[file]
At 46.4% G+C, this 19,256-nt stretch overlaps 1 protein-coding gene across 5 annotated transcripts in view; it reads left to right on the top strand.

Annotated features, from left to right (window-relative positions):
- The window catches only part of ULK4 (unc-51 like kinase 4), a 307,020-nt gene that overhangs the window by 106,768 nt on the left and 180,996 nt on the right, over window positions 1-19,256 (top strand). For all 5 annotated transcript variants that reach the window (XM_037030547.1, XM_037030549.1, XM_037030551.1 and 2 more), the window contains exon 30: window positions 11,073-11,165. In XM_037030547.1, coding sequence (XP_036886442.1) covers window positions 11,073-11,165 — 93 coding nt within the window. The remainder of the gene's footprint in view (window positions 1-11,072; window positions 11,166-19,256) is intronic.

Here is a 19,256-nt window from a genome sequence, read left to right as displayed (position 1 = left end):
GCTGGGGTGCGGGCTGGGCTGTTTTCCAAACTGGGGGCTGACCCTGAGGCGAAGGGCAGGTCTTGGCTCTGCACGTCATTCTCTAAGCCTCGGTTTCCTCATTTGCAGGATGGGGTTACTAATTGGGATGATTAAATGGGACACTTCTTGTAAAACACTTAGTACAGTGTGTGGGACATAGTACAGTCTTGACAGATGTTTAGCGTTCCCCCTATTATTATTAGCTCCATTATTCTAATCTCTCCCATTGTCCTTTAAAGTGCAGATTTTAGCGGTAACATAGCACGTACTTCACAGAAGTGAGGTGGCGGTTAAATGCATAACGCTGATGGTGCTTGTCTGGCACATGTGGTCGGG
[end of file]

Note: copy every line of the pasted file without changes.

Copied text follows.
At 46.4% G+C, this 19,256-nt stretch overlaps 1 protein-coding gene across 5 annotated transcripts in view; it reads left to right on the top strand.

Annotated features, from left to right (window-relative positions):
- The window catches only part of ULK4 (unc-51 like kinase 4), a 307,020-nt gene that overhangs the window by 106,768 nt on the left and 180,996 nt on the right, over window positions 1-19,256 (top strand). For all 5 annotated transcript variants that reach the window (XM_037030547.1, XM_037030549.1, XM_037030551.1 and 2 more), the window contains exon 30: window positions 11,073-11,165. In XM_037030547.1, coding sequence (XP_036886442.1) covers window positions 11,073-11,165 — 93 coding nt within the window. The remainder of the gene's footprint in view (window positions 1-11,072; window positions 11,166-19,256) is intronic.

Here is a 19,256-nt window from a genome sequence, read left to right as displayed (position 1 = left end):
GCTGGGGTGCGGGCTGGGCTGTTTTCCAAACTGGGGGCTGACCCTGAGGCGAAGGGCAGGTCTTGGCTCTGCACGTCATTCTCTAAGCCTCGGTTTCCTCATTTGCAGGATGGGGTTACTAATTGGGATGATTAAATGGGACACTTCTTGTAAAACACTTAGTACAGTGTGTGGGACATAGTACAGTCTTGACAGATGTTTAGCGTTCCCCCTATTATTATTAGCTCCATTATTCTAATCTCTCCCATTGTCCTTTAAAGTGCAGATTTTAGCGGTAACATAGCACGTACTTCACAGAAGTGAGGTGGCGGTTAAATGCATAACGCTGATGGTGCTTGTCTGGCACATGTGGTCGGG